The term Ojibwe comes from Utchibou, name given to the XVIIe century to a group that lived north of what is now Sault Ste. Marie, Ontario. Here is one of their stories: Papase.
The Ojibway were part of a series of very close, but distinct groups, occupying a territory located between the northeast of the bay Georgian and eastern Lake Superior. These peoples who gathered near present-day Sault Ste. Mary are also called Saulteaux, a term that today refers primarily to the Ojibway peoples of northwestern Ontario and southeastern Manitoba.
A woman wearing a red scarf, a black dress, and a white apron was
cooking in her kitchen early one morning when an old man approached
her. “May I have some bread, please? he asked. " Safe, "
The woman had just prepared a big batch of dough to make fry bread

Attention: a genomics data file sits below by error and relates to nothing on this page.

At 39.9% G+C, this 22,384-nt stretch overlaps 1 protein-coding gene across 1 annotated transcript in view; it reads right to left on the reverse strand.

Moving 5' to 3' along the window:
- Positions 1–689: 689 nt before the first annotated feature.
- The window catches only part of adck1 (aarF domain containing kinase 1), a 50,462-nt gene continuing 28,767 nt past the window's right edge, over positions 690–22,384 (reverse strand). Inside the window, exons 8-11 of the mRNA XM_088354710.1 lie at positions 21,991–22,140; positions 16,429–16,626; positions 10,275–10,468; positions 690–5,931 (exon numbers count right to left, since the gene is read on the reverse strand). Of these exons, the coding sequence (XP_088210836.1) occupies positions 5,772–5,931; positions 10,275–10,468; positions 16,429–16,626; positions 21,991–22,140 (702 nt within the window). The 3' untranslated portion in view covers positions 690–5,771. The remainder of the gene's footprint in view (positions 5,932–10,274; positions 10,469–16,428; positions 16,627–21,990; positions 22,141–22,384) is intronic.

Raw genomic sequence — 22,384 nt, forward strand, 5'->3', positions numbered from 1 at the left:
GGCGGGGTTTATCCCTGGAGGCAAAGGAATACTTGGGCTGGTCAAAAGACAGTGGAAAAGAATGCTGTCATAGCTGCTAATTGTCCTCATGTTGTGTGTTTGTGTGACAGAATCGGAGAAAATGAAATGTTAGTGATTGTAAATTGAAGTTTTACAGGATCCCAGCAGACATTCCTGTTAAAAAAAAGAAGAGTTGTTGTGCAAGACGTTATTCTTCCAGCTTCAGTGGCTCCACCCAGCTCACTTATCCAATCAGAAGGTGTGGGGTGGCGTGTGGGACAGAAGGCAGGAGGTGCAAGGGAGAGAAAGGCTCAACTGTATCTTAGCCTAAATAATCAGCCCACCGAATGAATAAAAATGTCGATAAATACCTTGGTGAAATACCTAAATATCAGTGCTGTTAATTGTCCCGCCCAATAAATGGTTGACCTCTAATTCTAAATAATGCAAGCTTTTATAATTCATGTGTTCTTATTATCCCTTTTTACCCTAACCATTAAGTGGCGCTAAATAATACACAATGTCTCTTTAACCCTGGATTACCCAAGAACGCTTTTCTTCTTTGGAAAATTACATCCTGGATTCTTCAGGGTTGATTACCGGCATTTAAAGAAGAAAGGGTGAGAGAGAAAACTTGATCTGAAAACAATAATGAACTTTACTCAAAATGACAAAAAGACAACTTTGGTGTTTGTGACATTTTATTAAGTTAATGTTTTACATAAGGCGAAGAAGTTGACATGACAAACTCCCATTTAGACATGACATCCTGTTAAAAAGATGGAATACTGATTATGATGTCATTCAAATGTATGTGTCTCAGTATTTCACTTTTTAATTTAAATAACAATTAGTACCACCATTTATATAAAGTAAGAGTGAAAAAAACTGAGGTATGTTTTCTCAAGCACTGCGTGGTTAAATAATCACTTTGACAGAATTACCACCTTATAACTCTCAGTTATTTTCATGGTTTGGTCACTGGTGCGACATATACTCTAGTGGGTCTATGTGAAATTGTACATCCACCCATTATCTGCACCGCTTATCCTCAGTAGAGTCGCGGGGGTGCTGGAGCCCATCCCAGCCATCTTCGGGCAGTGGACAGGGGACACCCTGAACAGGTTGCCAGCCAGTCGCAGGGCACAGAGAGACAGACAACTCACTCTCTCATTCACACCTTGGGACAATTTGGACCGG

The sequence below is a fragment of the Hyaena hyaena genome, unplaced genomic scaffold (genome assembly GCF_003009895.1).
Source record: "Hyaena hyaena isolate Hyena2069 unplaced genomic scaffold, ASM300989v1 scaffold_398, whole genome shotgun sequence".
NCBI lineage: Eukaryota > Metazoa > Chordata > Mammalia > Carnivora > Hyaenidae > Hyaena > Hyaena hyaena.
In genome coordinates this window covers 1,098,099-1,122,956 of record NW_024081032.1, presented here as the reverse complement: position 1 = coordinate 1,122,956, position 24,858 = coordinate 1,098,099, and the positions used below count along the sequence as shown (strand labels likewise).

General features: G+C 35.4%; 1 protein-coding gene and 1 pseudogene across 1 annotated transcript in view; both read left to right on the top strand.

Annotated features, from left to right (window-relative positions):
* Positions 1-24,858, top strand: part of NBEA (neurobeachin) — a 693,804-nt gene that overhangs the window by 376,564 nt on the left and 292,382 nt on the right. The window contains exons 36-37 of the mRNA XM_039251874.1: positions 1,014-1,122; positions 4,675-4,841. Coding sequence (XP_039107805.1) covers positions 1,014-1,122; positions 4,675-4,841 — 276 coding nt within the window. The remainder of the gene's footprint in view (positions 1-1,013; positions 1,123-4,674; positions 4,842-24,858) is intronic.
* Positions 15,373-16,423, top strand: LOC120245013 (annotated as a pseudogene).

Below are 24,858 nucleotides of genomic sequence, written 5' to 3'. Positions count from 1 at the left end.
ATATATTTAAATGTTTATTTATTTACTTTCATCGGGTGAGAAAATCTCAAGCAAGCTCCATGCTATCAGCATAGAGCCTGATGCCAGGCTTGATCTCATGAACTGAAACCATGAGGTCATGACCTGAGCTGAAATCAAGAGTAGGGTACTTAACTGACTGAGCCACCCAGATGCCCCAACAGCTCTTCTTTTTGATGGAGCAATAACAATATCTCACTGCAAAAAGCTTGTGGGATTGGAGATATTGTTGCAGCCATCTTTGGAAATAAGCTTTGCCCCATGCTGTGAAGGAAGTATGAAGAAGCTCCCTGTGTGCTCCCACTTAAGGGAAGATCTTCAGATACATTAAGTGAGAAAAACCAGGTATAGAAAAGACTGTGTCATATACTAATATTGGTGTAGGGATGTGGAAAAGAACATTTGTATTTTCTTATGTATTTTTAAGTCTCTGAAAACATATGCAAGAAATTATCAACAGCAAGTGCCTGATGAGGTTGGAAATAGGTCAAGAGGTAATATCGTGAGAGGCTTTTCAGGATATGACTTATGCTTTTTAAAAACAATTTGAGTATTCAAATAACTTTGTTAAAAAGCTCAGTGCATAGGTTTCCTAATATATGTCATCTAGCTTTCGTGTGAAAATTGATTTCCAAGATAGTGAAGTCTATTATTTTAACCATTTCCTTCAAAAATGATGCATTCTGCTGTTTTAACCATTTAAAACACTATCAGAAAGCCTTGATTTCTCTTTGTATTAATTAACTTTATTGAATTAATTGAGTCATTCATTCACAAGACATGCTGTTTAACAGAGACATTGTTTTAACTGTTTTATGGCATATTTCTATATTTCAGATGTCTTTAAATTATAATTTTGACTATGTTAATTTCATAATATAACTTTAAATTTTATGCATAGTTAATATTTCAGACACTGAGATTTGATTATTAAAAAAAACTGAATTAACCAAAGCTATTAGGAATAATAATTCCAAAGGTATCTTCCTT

(a traditional Ojibwe bread), so she put a nice big piece of dough
in the fry pan. It turned out to be a really nice piece and she
thought, “I can't give him this one – it's much too nice. »
For the second piece, she put a smaller amount of dough in the pan.
Well, this piece turned out much better than the first and she thought,
“Oh, this one is also too nice to give to this old man. »
So, she started on a third piece. This time, she could hardly any
dough in the pan. When it was ready, she was very surprised, for
this piece had turned out even more beautiful than the all the others.
Finally, the old man asked, "Is there any bread ready yet?" »
So she threw some crumbs in the pan and they produced by far the
most beautiful piece of fry bread. This made her angry. "Quit
begging,” she cried. "Get out of here!" You can't have
any of my bread! The old man stopped begging all right. Hey
stomped his foot a few times and said, "From now on you're
going to have to hunt and search for your food. » And he turned
the woman into a woodpecker.